Crying freedom

Slavery has a much different face than it did 200 years ago, but human trafficking still exists and the damage it does is just as devastating, says Langley’s Tara Teng, Miss Canada 2011.

Today, an estimated 27 million people live in forced captivity whether they have been sold into the sex trade, or  labour for little no money in appalling working conditions.

The abolition of this modern day form of slavery was Teng’s platform in her bid for the title of Miss Canada, and since she was crowned in January, her efforts have redoubled, culminating next week in a series of activities intended to draw attention to the issue.

March 6 to 13 is Freedom Week, with events planned in Langley, Surrey and Coquitlam.

On Saturday, March 12, Teng, and event co-organizer Todd Hauptman, will lead a Freedom March through downtown Langley City.

“(Abolition) has been on my heart for a number of years,” Teng said. “I’m dedicated to it personally.”

It is appalling, she said, to consider that girls as young as 12 years old are being bought and sold as sex slaves.

“People would be outraged to know it’s happening (here),” she said, noting a number of micro-brothels have been discovered throughout the Lower Mainland.

“It’s not visible, but it’s everywhere,” she said.

“I think people are not a commodity, to be bought and sold. If I was in that situation, I would want someone to speak up for me,” she said.

Creating public awareness of the problem is a crucial first step, Teng believes.

“We want to educate the public. There are lots of events happening in the Fraser Valley area.”

Along with the March 12 walk, there will be a gathering in Douglas Park, where participants will hear some startling facts about modern-day slavery, both in Canada and abroad, Teng said.

Scheduled to speak from a local perspective, is Langley City mayor Peter Fassbender, MP Mark Warawa is expected to offer a national viewpoint and Jamie McIntosh, executive director of International Justice Mission Canada, to speak from a global perspective.

“A lot of Canadians and Langley residents would be surprised, but hopefully moved into action as well,” said Teng.

Teng’s co-organizer, Hauptman is completing a degree in political science and communications at UFV and has been politically active since his teens. Still, until a few years ago, the 24-year-old had no idea that modern day slavery existed in Canada.

“I thought, if I don’t know, what about other people who don’t pay attention?”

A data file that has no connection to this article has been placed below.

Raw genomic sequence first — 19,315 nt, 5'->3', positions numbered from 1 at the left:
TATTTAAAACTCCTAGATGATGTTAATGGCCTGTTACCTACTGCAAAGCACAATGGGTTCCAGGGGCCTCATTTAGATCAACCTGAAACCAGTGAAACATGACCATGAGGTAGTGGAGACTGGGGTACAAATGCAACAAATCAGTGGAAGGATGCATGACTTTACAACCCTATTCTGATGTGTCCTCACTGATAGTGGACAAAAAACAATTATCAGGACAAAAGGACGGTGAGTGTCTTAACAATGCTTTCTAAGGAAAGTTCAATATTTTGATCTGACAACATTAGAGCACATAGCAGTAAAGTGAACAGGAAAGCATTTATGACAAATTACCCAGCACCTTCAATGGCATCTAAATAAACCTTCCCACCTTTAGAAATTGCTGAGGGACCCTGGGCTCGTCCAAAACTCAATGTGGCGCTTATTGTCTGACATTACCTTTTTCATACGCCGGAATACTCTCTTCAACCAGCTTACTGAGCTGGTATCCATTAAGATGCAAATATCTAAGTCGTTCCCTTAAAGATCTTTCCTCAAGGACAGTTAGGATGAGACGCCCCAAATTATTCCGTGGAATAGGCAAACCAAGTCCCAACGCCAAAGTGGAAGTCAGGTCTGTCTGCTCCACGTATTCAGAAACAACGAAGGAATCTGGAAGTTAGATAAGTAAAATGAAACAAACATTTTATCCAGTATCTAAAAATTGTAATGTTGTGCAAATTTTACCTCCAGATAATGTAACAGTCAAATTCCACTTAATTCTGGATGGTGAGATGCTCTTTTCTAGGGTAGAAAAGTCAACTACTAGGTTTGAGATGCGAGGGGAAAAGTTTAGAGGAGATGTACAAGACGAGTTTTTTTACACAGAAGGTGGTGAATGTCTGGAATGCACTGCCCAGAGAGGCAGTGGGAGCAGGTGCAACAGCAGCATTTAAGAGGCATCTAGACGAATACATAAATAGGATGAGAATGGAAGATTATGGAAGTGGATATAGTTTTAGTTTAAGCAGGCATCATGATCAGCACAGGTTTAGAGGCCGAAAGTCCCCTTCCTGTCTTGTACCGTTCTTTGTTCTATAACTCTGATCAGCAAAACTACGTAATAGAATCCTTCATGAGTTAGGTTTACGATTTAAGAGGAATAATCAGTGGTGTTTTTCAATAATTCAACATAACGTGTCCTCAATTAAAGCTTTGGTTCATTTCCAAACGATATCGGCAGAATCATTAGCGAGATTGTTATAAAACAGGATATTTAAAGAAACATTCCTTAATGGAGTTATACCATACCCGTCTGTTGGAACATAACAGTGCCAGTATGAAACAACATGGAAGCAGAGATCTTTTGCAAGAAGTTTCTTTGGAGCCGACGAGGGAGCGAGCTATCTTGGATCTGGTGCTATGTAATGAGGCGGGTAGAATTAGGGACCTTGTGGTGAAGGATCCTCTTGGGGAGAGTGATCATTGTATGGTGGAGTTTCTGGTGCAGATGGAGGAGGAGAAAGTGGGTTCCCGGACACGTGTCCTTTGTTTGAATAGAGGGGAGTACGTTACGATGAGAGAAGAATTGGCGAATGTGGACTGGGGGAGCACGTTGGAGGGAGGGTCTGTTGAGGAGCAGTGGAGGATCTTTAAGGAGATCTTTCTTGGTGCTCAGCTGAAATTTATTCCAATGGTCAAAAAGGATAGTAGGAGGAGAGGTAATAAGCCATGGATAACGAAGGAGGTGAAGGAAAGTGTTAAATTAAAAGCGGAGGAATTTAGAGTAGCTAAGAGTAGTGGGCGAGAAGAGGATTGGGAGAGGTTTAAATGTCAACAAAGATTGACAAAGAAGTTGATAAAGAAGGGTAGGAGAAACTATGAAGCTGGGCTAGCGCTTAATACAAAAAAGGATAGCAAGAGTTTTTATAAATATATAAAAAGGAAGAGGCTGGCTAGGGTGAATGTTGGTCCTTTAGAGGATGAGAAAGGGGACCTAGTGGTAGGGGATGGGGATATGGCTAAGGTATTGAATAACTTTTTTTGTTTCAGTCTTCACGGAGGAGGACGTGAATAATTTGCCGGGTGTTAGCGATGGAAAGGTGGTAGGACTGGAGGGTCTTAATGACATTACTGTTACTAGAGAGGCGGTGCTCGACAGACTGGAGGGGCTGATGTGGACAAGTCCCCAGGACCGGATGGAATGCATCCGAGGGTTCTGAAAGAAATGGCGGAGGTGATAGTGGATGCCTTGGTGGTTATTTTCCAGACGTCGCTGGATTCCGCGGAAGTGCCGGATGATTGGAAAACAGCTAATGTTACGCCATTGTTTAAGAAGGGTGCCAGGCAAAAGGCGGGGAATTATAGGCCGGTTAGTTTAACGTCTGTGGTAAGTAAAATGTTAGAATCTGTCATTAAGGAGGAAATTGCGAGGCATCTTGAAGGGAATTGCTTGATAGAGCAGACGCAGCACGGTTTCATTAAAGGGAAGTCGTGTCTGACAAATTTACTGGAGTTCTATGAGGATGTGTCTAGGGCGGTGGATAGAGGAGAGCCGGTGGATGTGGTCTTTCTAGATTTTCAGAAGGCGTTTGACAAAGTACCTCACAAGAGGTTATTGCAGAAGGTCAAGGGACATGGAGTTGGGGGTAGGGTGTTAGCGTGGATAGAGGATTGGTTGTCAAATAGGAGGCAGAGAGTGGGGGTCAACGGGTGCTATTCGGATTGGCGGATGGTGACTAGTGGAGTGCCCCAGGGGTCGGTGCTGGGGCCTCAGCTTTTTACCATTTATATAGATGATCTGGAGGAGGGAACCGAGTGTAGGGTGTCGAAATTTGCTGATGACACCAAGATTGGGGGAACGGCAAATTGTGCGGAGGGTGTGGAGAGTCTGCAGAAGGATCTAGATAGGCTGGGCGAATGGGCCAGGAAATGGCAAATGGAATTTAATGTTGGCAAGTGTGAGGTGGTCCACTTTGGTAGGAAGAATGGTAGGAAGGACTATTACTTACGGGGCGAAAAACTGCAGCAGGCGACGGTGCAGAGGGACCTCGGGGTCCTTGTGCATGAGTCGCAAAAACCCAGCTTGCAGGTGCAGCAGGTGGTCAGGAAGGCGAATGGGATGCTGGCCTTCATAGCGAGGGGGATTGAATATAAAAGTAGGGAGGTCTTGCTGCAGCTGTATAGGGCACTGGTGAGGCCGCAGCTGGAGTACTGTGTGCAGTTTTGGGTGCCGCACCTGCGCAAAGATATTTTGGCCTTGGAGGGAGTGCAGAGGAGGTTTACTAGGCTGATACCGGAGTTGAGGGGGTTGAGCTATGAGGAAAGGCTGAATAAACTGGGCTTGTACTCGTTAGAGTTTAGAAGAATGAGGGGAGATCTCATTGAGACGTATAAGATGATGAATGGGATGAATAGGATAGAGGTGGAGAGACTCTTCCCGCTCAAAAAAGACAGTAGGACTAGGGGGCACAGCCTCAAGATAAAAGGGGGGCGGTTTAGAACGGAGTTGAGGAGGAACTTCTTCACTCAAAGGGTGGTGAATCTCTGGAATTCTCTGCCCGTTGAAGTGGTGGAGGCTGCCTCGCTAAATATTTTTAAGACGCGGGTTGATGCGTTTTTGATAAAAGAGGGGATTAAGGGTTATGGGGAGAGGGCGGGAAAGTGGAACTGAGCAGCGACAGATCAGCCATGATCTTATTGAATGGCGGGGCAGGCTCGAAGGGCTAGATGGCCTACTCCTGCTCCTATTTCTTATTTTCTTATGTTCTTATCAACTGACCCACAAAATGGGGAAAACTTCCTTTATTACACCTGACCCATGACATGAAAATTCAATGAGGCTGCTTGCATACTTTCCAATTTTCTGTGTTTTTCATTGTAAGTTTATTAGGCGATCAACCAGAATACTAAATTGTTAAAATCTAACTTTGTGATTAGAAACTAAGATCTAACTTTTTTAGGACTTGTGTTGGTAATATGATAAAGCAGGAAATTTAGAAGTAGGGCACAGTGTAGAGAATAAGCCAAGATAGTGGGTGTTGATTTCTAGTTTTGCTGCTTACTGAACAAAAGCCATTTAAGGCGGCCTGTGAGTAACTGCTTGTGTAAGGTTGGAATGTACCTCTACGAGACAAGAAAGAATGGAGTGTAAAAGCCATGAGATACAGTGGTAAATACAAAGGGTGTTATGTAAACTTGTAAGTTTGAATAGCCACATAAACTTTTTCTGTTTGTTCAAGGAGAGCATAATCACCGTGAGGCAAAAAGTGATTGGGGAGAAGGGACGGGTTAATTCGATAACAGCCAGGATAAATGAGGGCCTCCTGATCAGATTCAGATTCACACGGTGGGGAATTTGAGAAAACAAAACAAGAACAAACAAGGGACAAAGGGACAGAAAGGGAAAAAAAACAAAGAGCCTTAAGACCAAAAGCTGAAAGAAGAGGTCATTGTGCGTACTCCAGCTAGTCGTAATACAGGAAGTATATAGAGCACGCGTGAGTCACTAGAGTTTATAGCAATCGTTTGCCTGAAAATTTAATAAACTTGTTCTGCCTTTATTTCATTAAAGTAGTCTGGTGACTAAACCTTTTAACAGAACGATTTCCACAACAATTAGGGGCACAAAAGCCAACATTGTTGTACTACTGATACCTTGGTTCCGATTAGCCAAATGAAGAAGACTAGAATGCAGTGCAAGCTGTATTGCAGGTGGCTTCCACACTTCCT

“This is the human rights issue of our time,” he said.

Hauptman happened upon the subject while reading an article about Joy Smith, an MP from Manitoba, and her efforts to introduce anti-slavery legislation in the House of Commons. The story piqued Hauptman’s curiosity and he began digging.

“The more I found out — the fact this injustice existed in my world and, more than likely, my own backyard — it forced me to do something about it,” he said.

He traveled to Ottawa in the spring of 2009 to speak to a number of MPs and urge them to support Smith’s legislation.

Not every gesture needs to be as grand, said Hauptman.

Helping could be as simple as signing a petition or supporting fundraisers for organizations that fight slavery, he suggested.

Attending a Freedom Week event is another step. Among the activities taking place will be a  March 6 prayer service in Coquitlam and a dance performance at Chandos Pattison auditorium on March 10.

The next day, Limbo, a play about human trafficking, will be performed at 7:30 p.m. at Christian Life Assembly.

The main event will be the Freedom March and rally in Langley City on Saturday, March 12.

Based on the feedback she’s received, Teng expects to see as many as 2,000 people turn out.

“The beauty is it’s people of all ages, from all walks of life, banding together,” said Teng.

“We’re standing together and saying, ‘This injustice cannot happen any longer.’”

Freedom March registration begins in Douglas Park at 9:30 a.m., with the walk leaving at 11 a.m.

All Freedom Week events are free, but donations will be collected to benefit agencies fighting human trafficking. For more information, go to Facebook and search “Freedom Week: A week to end slavery” or on Twitter as @freedomweek2011.

We encourage an open exchange of ideas on this story's topic, but we ask you to follow our guidelines for respecting community standards. Personal attacks, inappropriate language, and off-topic comments may be removed, and comment privileges revoked, per our Terms of Use. Please see our FAQ if you have questions or concerns about using Facebook to comment.